Beyond belief

Some sophisticated arguments for God have been made in response to the New Atheists. Richard Norman puts the “New Believers” to the test.

Since the publication of The God Delusion a common response has been that Richard Dawkins’s depiction of religious believers is crude and one-dimensional, and that he misunderstands the subtleties of theology. Terry Eagleton, for example, argues that Dawkins’s picture of belief is a “vulgar caricature”, while Karen Armstrong suggests that Dawkins misapplies logic in the realm of myth, where it has no business, and that he is ill-equipped and unwilling to consider the essential poetry of belief. They, and others, argue that believers are not the literalist bunch of irrationalists lampooned by card-carrying rationalists, but a diverse group of questers after truth. For them God’s house has many rooms; it is a well-stocked library with spaces for deep thought and rational argument, for myths and stories and poetic metaphors, which Dawkins, and those who agree with him, have failed to read.

As I have argued before, Dawkins does over-simplify. Although he knows perfectly well that most Christians are not creationists, he sometimes writes as though they were, and implies that all religious belief is just obviously refuted by science and Darwin. He is inclined to treat all versions of religion as equally irrational. Suppose, then, that we take Eagleton, Armstrong and the other “New Believers” at their word, and that we try to do justice to the nuanced diversity of the views of the religious. Does that get them off the hook?

Let’s first consider the relationship between religion and science. Some argue, as Eagleton did to Laurie Taylor in New Humanist 4/2009, that religion and science are completely different kinds of things: “Christianity”, Eagleton avers, “was never meant to be an explanation of anything in the first place.” This will come as news to millions of believers, and would have amazed all those for whom, down the centuries, the appeal of religion has been that it offers answers to questions they can’t otherwise answer – “What is the origin of the universe?”, “Why are we here?”

It would also surprise those of the New Believers whom we might call the “rationalists”. Keith Ward, for example, the former Regius Professor of Divinity at Oxford, in his book Why There Almost Certainly Is a God (subtitled Doubting Dawkins), argues that there is a sound rational case for believing in the existence of a God, because “the God hypothesis” provides the best explanation of why the universe is as it is. He doesn’t, of course, think that “the God hypothesis” is a scientific explanation. What he and others claim is that scientific explanations are incomplete, and therefore need to be supplemented by a different kind of explanation.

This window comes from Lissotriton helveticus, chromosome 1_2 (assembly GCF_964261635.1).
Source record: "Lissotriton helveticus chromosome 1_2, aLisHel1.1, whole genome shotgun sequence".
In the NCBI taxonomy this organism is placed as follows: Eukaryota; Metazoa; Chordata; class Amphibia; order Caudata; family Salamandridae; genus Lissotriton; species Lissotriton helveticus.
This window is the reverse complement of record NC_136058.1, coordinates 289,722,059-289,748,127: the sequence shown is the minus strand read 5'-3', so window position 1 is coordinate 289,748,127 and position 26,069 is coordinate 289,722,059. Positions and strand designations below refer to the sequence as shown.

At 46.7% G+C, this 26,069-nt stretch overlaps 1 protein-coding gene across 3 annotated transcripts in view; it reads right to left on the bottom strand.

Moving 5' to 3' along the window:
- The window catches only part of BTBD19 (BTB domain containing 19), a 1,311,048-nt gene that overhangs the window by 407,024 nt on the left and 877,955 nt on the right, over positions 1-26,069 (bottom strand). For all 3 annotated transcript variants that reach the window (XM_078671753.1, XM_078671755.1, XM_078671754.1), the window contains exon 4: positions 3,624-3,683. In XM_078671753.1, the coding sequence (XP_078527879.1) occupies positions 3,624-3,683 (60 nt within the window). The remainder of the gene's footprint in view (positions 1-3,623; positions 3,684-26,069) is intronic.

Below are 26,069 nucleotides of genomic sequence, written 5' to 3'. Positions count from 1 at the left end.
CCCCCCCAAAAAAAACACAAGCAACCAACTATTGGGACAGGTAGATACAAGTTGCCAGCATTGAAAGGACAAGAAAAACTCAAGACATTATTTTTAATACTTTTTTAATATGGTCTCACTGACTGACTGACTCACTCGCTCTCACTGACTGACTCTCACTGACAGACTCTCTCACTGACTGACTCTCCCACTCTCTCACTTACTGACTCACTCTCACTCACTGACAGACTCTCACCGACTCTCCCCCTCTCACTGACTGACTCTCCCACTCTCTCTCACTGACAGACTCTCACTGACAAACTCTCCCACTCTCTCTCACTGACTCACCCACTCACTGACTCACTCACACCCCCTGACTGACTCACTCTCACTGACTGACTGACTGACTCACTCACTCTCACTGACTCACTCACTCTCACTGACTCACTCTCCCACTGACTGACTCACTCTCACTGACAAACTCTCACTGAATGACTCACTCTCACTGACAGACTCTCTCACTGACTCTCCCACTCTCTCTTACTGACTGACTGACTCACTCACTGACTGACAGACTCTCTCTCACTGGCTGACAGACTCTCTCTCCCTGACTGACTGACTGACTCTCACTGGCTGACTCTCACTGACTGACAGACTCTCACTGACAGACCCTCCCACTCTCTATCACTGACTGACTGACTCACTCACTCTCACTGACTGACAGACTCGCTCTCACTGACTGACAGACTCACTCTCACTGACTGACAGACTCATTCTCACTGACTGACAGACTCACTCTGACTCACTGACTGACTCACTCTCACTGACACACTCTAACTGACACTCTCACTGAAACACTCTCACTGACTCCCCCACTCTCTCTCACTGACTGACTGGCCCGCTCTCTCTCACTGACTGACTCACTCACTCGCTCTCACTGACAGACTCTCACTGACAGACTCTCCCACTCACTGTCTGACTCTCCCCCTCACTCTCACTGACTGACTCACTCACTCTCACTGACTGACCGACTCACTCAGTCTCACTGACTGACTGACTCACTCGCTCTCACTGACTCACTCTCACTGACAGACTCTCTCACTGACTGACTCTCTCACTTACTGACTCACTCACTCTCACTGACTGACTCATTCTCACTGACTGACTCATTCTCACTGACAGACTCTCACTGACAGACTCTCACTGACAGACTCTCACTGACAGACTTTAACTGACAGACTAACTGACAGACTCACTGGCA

Ward, in company with other rationalists such as Richard Swinburne and John Polkinghorne, defends the “fine-tuning argument”. Given the fundamental scientific laws and the basic physical constants, they say, we can explain scientifically how the “Big Bang” gave rise to our universe, and how in due course this led to the emergence of life and the evolution of species on our own planet. But this leaves unexplained why the scientific laws and physical constants are as they are – for if they had been even slightly different, the Big Bang would not have produced our universe or any ordered universe at all. The best explanation of why the initial conditions were just right for producing our universe and the creation of life is, they say, not a further scientific explanation but a “personal” explanation, one which invokes the purposive intentions of a creative intelligence.

Ward and Swinburne and others say that this is a good explanation because it is the simplest explanation. Dawkins rightly replies that this is to misunderstand the requirement of simplicity. Granted, the hypothesis of a creative intelligence is simply stated. But to claim that there must exist something or someone with a mind capable of understanding all the consequences of all the scientific laws and the initial conditions is to posit the existence of a being so vastly complex that it stands much more in need of explanation than what it is supposed to explain.

We cannot just assume that the only good explanations are scientific explanations. We need to take seriously the claim that scientific explanations are incomplete, and need to be supplemented by a different kind of explanation. But what we can properly insist is that any proposed alternative kind of explanation must still meet the same standards for what counts as a good explanation. In particular, a good explanation can’t be one which makes things even more inexplicable.

So where does this leave the debate between Dawkins and his rationalist opponents? Dawkins says at one point: “Christianity, just as much as Islam, teaches children that unquestioned faith is a virtue. You don’t have to make the case for what you believe.”
That’s much too sweeping. By the very act of producing counter-arguments, Dawkins has to acknowledge that some Christians, at any rate, do make a case for what they believe. It’s just that their case isn’t good enough.